First WiFi "RFID" tags appear - to track office equipment

by Guy Kewney | posted on 21 May 2004

Airespace does WiFi infrastructure in an unusual way; its background software not only handles the messages, but can locate each device, within three feet, as it moves around. And so they thought: what about tracking things that ought not to move?

Guy Kewney

The normal RFID tag is passive. It's undetectable unless you pass it within a couple of inches of a special reader. Airespace has invented a different one, using WiFi, which is active. Stick one on a fax machine or a data projector, and if it starts to walk out the building, alarms will ring.

Of course, the conventional idea would be to use something like ZigBee. Normally, WiFi would be absurd for the job; far too power-hungry, far too difficult to integrate into a LAN.

But the idea seems to be catching on. Zigbee seems to be the only technology not considered by Philips for its new garment-tracking system (though they say any wireless will work) either.

The new system was announced as a joint venture between Bluesoft and Airespace at the recent N+I conference and exhibition in Las Vegas. And you might expect Bluesoft to use Bluetooth, but no.

"The only real reason for going with WiFi rather than Bluetooth or ZigBee, is that it's there," said Marcel Dridje - general manager for EMEA - in an exclusive interview with "People were saying to us that they couldn't see why they should build a Bluetooth network when they already had a WiFi LAN in place, and when the Airespace infrastructure does location services so well."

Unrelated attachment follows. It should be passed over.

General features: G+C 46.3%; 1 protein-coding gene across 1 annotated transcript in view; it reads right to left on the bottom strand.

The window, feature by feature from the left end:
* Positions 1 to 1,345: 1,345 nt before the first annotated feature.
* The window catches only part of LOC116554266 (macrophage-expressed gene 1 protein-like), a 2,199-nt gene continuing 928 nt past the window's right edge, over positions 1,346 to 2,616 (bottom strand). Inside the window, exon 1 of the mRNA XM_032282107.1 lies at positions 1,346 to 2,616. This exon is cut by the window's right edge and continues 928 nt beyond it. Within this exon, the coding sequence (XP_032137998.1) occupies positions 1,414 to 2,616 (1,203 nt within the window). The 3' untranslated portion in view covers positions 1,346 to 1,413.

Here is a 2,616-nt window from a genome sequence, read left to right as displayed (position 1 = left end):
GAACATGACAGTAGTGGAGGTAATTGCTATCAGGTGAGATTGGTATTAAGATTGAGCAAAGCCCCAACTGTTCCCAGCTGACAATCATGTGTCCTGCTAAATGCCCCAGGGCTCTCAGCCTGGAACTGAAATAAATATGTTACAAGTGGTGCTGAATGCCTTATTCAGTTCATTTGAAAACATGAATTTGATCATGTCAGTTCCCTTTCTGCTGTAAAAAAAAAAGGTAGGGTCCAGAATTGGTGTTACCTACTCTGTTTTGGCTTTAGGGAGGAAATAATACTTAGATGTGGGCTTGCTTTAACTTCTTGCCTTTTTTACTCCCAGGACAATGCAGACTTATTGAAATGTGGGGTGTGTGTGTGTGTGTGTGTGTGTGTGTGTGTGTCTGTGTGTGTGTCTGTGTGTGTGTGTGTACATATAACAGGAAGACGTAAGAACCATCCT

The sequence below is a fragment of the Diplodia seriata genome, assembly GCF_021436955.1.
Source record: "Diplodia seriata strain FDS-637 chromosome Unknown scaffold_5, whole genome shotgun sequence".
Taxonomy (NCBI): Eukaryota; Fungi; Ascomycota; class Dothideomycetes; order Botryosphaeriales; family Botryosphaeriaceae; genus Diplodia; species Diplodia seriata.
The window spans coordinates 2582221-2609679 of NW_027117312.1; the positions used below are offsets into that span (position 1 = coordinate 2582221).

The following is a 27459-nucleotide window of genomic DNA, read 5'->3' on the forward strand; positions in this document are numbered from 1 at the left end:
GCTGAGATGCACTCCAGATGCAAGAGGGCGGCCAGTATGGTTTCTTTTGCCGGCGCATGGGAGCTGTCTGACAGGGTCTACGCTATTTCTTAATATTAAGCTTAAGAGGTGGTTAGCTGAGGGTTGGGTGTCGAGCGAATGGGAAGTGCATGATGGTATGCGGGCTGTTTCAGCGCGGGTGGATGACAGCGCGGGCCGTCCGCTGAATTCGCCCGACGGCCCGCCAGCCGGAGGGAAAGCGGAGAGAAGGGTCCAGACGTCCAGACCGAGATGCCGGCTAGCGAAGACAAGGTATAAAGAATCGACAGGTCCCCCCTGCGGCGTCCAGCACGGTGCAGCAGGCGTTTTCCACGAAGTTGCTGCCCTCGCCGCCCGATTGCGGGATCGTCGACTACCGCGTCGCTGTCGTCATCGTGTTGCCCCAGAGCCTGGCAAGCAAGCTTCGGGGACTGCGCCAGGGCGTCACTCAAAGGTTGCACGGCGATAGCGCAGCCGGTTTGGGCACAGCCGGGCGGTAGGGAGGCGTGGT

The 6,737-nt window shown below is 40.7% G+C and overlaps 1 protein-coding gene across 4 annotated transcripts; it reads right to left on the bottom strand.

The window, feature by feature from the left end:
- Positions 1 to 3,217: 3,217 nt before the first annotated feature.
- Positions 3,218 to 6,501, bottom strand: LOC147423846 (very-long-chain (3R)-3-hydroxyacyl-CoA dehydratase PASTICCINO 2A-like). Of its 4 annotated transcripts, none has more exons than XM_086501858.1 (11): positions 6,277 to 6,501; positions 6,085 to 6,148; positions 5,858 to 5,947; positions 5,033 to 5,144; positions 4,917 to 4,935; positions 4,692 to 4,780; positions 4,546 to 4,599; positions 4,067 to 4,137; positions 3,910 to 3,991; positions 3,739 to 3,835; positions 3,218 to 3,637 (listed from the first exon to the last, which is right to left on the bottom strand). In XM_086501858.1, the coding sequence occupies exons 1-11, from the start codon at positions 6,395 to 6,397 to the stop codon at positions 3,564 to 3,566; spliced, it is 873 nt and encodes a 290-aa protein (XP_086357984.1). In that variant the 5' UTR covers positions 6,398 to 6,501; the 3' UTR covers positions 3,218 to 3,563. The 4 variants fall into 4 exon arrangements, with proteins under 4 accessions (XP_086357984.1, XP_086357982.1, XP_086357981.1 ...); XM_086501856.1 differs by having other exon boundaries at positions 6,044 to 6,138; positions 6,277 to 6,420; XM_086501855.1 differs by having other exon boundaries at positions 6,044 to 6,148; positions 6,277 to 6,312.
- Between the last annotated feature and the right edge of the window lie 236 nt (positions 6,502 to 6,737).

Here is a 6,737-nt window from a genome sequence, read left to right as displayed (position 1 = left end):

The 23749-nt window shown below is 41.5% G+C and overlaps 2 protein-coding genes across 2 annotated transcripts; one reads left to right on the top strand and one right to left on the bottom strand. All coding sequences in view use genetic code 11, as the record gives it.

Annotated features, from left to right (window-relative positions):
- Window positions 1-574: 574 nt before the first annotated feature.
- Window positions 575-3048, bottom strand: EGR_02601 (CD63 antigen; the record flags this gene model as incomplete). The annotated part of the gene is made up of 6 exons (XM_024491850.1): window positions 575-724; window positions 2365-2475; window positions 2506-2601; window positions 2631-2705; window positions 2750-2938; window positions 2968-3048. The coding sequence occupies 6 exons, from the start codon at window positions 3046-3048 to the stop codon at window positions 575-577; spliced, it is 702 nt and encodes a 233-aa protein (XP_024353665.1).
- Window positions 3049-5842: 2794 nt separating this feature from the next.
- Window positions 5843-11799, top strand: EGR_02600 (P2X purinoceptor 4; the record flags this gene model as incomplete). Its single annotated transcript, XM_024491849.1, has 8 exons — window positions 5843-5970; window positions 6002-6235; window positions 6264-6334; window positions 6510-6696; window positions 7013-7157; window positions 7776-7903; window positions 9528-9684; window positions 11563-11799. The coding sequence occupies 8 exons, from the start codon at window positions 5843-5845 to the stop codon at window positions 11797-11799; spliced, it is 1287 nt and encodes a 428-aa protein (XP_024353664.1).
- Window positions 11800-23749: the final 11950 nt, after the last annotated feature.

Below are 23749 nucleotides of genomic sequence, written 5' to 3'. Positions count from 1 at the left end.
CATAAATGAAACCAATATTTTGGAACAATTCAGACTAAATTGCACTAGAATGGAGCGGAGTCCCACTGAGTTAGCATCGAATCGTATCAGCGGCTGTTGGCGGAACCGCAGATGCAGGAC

The amazing thing about the product that Bluesoft and Airespace is working on in this "strategic alliance" is the power consumption.

Normally, WiFi is the most power-hungry of all short range wireless technologies. It's also a LAN, which means all the complications of setting up network addresses, IP authentication, and so on; and if a node drops out, normally the network forgets about it.

However, Airespace's software is set up to track unauthorised WiFi nodes and pinpoint them. So all these little match-box sized tags have to do is pop up every now and again and say "here I am" and they'll be logged as rogue devices. And all the software has to do is register their MAC addresses, and log where they are - and, of course, scream blue murder if they start moving away from where they ought to be.

The result is that they are anticipating two year and three year battery life figures from their tags. Normally, an active WiFi device would swallow all the power in a battery that size in a day.

Full details of the announcement are available as a press release on the Airespace web site.

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